In a surprise move, Vladimir Putin announced that he was withdrawing the bulk of Russian forces from Syria, six months after he sent them there to support his beleaguered ally, Bashar al-Assad. The same day, UN-chaired peace talks aimed at bringing an end to the five-year war began in Geneva. A ceasefire that came into force three weeks ago has largely held.
Gunmen attacked three hotels in Grand Bassam, a seaside town 40km from the capital of Ivory Coast. The attack, which left 18 people dead, was claimed by al-Qaeda's north Africa branch.
South Africa's deputy finance minister, Mcebisi Jonas, claimed that he was offered the job of finance minister by members of the Gupta family, who have close ties to President Jacob Zuma. The Guptas, who own a wide range of businesses, have denied this.
An audit of Nigeria's state-owned oil company found that in 2014 it failed to pay $16 billion in oil receipts to the national government.
Marco Rubio pulled out of the Republican presidential nomination race after coming a poor second to Donald Trump in the primary in Florida, Mr Rubio's home state. John Kasich won the contest in Ohio, his home state, and remains in the race, as does Ted Cruz. On the Democratic side Hillary Clinton thrashed Bernie Sanders in the week's primaries.
Mr Trump's campaign was dogged again by racially tinged clashes at his rallies. He had to cancel an event in Chicago after protesters fought with his supporters. Mr Trump said later that if the Republican hierarchy tried to wrest the nomination away from him at July's convention there would be “riots” in the streets.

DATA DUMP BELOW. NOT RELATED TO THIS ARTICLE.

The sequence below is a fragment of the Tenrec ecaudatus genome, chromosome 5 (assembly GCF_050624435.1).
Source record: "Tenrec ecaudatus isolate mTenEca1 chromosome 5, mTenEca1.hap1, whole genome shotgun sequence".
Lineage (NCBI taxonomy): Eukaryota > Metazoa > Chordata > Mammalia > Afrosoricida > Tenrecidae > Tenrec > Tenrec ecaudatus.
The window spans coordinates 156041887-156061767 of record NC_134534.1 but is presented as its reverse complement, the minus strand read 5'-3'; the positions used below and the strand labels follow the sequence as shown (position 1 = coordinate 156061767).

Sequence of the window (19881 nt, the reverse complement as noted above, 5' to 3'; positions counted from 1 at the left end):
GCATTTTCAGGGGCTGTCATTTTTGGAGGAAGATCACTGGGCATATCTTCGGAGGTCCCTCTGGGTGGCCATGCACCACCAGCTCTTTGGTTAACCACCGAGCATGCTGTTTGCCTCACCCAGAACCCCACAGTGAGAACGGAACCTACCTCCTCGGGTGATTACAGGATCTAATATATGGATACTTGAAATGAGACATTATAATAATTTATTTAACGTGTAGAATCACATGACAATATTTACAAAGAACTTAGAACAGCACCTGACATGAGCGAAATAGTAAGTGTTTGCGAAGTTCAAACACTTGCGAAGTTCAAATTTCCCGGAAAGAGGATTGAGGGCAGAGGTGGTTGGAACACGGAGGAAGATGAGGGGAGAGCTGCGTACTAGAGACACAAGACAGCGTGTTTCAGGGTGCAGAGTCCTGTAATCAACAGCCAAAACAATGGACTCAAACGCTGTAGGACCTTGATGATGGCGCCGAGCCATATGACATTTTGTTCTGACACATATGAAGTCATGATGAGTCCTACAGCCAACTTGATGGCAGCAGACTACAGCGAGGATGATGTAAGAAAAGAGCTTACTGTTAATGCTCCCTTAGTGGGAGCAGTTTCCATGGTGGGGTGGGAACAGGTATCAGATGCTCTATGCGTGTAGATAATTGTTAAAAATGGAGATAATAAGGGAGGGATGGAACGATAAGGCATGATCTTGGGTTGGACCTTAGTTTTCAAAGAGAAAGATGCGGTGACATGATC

Barack Obama nominated Merrick Garland, a federal appeals-court judge, to replace the late Antonin Scalia on the Supreme Court. Senate Republicans say they won't confirm his nomination; they want the vacancy to be filled by the next president, who won't take office until January.
Myanmar's parliament elected Htin Kyaw as the country's next president, the first civilian leader after more than 50 years of control by the army. He is close to Aung San Suu Kyi, whose National League for Democracy won elections in November. Ms Suu Kyi is barred by the constitution from taking the job, but says she will be the effective ruler.
A court in North Korea sentenced an American student, Otto Warmbier, to 15 years' hard labour for crimes against the state. He was found guilty of trying to steal a propaganda banner from a hotel.
At the end of its meeting, China's rubber-stamp parliament, the National People's Congress, approved a new five-year plan for the country's development, which calls for average annual GDP growth of at least 6.5%. The prime minister, Li Keqiang, told reporters that China would press ahead with “structural reforms” to boost market forces and said the government would try to find new jobs for those laid off.